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When you can’t see the wood for the trees When I was young I used to wonder what this expression really meant, “wood for the trees, eh?” Recently though I have seen a number of examples that illustrate this expression perfectly.There is seemingly no occasion which cannot bring their identity to the forefront - be it Kaolla Su smiling like an idiot during a rockslide or the protective Motoko carrying the smaller girls under her arms whilst fleeing danger.Indeed, although the characters are barely conflicted and mostly simple to read, it does not preclude the viewer from enjoying and sympathising with them.It is also worth giving special mention to Keitaro here.Whilst most male leads in a harem anime are dry, obnoxious, or both, Keitaro is a sympathetic character, all the more admirable for his failings and his attempts to overcome them. What the show does, however, is recognise this truism and cater directly to the sort of audience who will enjoy a harem-based romance comedy.Western ears will recognise it as a wolf whistle, which is wholly inappropriate for her character.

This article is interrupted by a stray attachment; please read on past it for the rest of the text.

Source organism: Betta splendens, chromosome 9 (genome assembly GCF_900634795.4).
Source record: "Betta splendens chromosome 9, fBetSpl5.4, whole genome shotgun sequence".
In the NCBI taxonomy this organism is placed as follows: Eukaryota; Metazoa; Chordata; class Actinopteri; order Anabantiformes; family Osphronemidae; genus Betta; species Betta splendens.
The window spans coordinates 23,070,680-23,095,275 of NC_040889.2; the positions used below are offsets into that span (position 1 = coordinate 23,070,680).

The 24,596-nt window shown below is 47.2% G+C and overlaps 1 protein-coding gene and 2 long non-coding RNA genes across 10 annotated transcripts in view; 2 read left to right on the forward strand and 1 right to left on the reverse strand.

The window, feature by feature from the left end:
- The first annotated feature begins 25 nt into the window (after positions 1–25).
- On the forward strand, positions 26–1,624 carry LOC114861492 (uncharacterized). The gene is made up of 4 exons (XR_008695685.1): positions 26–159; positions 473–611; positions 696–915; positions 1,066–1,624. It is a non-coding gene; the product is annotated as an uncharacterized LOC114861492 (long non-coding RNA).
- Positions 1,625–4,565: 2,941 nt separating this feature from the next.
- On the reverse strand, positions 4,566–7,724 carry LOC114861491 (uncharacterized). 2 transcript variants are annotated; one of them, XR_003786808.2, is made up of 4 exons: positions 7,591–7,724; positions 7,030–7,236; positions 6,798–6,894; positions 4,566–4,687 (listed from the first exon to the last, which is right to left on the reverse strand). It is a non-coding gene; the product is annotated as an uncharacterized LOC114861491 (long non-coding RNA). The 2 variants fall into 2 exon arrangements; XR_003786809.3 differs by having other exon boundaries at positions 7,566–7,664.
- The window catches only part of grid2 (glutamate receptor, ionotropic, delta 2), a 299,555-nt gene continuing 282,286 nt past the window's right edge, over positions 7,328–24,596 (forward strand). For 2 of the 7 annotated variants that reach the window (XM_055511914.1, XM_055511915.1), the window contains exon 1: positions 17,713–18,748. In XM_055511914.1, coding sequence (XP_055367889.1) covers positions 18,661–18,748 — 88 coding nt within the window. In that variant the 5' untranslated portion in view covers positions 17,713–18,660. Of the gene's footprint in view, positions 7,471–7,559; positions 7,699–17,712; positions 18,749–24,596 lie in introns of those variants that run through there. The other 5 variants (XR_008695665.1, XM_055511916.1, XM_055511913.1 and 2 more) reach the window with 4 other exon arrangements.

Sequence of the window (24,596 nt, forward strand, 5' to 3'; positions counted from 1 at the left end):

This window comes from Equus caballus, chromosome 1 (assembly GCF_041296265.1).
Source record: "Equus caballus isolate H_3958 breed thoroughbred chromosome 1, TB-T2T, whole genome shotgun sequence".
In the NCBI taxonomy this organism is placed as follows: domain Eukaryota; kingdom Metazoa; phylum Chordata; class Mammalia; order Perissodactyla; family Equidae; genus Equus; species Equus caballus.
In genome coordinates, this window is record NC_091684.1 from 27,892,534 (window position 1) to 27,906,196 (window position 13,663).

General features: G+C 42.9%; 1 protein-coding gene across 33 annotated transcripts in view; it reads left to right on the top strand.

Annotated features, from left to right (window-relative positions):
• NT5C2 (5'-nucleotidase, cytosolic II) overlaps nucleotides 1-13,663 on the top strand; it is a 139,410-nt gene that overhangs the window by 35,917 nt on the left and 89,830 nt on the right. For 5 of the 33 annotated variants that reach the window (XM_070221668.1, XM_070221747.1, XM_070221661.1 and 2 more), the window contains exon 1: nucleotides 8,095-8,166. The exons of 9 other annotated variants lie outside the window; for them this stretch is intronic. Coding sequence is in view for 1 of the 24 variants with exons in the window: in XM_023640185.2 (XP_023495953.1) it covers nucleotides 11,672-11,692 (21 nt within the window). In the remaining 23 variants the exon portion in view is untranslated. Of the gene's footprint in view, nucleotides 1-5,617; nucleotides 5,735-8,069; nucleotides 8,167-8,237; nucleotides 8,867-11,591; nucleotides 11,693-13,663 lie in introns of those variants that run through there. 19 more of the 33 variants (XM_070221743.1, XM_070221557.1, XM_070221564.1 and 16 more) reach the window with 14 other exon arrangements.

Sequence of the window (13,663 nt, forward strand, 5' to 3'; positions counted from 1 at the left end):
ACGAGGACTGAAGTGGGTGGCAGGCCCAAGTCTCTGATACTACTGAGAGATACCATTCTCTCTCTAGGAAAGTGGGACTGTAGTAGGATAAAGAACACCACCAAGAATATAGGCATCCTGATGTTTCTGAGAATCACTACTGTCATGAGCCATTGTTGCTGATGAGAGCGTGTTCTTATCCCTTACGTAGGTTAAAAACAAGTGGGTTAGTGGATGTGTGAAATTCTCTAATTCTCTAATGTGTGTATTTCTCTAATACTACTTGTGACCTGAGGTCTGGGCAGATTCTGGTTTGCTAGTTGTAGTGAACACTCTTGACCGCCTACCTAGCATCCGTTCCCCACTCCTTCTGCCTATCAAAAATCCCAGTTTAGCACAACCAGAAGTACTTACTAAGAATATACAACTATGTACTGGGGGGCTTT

Many are the direct references to stock character archetypes, dating sims and other things which 's world and protagonists very clearly resemble.
The result is something which is about as subtle as a spade to the face and yet every bit as effective when it comes to attracting the viewer's attention.
The humour is loud and visual, the characters are simple and unambiguous, the plot is straightforward - in brief, this is hardly the thinking person's anime. The comedy serves as a wonderful example of how something can, in fact, be funny the umpteenth time.
The series also makes use of cartoony animation to provide a lot of visual jokes.
By way of example, Keitaro's face at one point becomes strangely elastic and Naru is able to stretch it over a couple of metres.